Fort’s recreational areas must remain public

There was a time, before the tragic events of 9/11, when the general public could enjoy some of Fort Monmouth’s recreational facilities.

As the Army now prepares to close the fort, Monmouth County and three towns have proposed that most of the recreational, open space and environmentally fragile areas be turned over to the county park system.

The members of the Jersey Shore Group of the Sierra Club support this plan because it ensures that critical and irreplaceable recreational and environmental open spaces and facilities are not lost when the fort closes.

The three towns – Eatontown, Oceanport and Tinton Falls — and the county note that the fort’s current 7,500 civilian employees may either remain in the area or move with their jobs and be replaced by new families who buy their homes.

However the population shifts, there still will be more than 20,000 people in the area whose recreational needs will need to be met.

Rather than let the fort’s recreational facilities shut down, creating a net reduction of recreational and open space in the county, the proposal calls for about 315 acres of surplus property to be deeded to the county park system under the federal “Lands to Parks Program.” Some of the areas would be operated cooperatively with the three towns.

At stake are 35 acres in the Charles Wood area of Tinton Falls, which includes a youth center and gymnasium, an outdoor pool and a picnic area. Another 135 acres in Oceanport and Eatontown include a fitness center with a gymnasium, swimming pool, handball courts and other facilities; a football complex, including a field, running track, bleachers and other structures; Lane Hall and an adjacent field area; and two picnic areas. A third area of 46 acres includes a 20-lane bowling alley and two baseball fields.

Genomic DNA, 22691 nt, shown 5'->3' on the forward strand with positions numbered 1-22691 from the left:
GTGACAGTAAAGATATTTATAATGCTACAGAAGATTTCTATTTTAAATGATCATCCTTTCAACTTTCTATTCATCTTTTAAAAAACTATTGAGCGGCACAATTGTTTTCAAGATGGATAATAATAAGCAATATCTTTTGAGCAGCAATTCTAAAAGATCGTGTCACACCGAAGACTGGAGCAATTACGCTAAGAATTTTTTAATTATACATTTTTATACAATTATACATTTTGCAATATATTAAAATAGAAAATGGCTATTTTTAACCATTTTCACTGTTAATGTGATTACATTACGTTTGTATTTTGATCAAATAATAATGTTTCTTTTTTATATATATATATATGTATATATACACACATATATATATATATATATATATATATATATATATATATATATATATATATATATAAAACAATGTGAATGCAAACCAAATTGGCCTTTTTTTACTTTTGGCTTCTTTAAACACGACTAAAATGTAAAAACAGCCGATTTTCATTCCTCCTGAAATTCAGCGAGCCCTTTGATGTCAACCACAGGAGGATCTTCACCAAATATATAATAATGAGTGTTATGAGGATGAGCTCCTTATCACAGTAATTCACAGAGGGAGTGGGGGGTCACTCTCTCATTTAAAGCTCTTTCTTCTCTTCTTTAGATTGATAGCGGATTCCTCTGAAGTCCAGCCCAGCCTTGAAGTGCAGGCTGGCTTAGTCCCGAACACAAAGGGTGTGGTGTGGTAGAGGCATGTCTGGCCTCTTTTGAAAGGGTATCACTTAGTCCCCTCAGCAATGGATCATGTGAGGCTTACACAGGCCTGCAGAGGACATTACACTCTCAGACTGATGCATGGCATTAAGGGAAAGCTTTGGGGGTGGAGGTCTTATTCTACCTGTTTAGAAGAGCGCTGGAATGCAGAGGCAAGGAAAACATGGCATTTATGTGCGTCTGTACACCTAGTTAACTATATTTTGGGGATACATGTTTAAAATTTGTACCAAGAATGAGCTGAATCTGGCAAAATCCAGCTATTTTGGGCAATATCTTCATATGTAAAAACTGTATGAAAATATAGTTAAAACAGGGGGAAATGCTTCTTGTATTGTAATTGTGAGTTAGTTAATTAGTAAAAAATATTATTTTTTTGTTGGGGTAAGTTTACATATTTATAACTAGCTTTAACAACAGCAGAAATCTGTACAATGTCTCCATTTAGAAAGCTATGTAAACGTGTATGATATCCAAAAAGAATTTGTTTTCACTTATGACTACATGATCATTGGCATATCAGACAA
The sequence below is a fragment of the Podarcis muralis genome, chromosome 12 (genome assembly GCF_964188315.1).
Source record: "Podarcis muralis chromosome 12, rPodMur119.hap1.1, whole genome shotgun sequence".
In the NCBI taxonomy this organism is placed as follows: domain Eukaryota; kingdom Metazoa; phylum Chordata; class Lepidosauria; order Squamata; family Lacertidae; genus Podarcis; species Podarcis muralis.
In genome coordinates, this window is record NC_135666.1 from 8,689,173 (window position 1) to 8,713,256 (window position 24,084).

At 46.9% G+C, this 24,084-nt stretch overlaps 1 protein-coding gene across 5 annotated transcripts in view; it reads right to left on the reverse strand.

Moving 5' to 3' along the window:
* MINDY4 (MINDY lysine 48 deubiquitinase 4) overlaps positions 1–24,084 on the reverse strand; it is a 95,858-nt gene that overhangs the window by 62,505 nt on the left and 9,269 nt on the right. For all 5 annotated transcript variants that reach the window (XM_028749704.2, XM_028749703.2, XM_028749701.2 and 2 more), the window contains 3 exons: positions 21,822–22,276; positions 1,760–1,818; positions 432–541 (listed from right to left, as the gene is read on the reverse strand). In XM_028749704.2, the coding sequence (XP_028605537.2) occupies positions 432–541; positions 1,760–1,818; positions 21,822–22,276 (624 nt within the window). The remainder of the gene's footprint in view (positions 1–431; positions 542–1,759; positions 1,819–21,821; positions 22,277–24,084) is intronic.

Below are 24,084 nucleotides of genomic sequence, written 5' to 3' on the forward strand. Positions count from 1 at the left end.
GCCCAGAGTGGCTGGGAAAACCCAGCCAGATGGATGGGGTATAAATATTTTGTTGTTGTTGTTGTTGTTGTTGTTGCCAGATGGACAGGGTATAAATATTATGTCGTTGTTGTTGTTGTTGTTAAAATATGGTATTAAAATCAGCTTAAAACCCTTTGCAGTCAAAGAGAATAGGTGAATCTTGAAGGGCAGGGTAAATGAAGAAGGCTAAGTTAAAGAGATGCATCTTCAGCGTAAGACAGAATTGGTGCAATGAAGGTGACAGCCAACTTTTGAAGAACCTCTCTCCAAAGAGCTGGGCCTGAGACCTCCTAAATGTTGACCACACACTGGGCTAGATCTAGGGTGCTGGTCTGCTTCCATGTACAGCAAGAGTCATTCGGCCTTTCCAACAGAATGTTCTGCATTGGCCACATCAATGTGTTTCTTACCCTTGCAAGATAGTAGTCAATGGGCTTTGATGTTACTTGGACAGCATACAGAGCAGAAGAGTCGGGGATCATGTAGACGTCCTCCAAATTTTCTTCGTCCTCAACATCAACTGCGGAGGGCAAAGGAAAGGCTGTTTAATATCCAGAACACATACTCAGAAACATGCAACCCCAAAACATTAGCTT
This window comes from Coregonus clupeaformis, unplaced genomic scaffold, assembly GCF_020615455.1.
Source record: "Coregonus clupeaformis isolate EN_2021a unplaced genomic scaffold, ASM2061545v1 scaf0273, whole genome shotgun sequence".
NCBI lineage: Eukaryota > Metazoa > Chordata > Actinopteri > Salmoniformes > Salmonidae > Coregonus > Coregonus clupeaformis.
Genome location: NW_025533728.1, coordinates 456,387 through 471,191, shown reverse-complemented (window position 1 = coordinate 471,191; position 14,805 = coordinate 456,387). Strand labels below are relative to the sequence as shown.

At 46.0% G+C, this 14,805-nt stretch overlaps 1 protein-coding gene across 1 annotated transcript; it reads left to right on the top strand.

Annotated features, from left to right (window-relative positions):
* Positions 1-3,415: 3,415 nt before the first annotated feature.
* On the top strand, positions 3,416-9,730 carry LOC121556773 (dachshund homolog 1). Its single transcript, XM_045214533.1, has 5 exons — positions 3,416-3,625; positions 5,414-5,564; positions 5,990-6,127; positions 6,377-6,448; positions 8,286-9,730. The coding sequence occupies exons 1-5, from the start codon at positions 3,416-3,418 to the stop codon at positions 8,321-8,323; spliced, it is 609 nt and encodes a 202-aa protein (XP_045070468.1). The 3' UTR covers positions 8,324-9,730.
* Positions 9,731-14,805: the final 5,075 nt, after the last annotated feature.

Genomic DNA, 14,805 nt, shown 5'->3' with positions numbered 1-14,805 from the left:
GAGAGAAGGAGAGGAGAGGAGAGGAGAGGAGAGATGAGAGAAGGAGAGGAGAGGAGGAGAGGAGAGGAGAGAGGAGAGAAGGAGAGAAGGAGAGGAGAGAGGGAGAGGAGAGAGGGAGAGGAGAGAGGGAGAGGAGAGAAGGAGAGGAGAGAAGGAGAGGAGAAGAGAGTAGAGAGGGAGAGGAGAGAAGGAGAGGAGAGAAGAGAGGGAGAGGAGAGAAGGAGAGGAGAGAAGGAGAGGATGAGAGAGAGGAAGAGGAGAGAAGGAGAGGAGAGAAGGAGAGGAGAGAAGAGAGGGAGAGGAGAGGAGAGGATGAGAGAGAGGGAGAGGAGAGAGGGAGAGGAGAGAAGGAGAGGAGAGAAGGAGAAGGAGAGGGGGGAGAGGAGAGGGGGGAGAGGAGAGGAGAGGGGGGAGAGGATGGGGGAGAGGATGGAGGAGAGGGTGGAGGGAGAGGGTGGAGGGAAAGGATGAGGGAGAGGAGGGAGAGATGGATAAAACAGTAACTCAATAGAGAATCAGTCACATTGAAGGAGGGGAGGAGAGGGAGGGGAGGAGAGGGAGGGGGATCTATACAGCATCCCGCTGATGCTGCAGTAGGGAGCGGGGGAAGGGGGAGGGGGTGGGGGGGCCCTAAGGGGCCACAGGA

In addition to preserving these 315 acres and recreational facilities as public lands, the county proposal suggests that the 135-acre 18-hole golf course and clubhouse in Eatontown be sold with either a development easement or deed restriction to ensure that it continues operating as a golf course in perpetuity. The proposal also suggests a 70-slip marina on Oceanport Creek should be sold with the same use restrictions.

All these facilities would be open to the general public.

This proposal will go a long way toward ensuring that Monmouth County, with a population of 645,350, or 1,300 people per square mile, will meet its goal of having 7 percent of its developable land – 19,100 acres – preserved by the county for public recreation. At present, the county is 6,300 acres shy of that goal. Some experts estimate all the remaining developable land in the county will be built up within seven years. Faced with such unprecedented growth, we can’t afford to lose the recreational facilities we now have – especially since we taxpayers have already paid for them.

Dennis Anderson



Jersey Shore Group, NJ Chapter

Sierra Club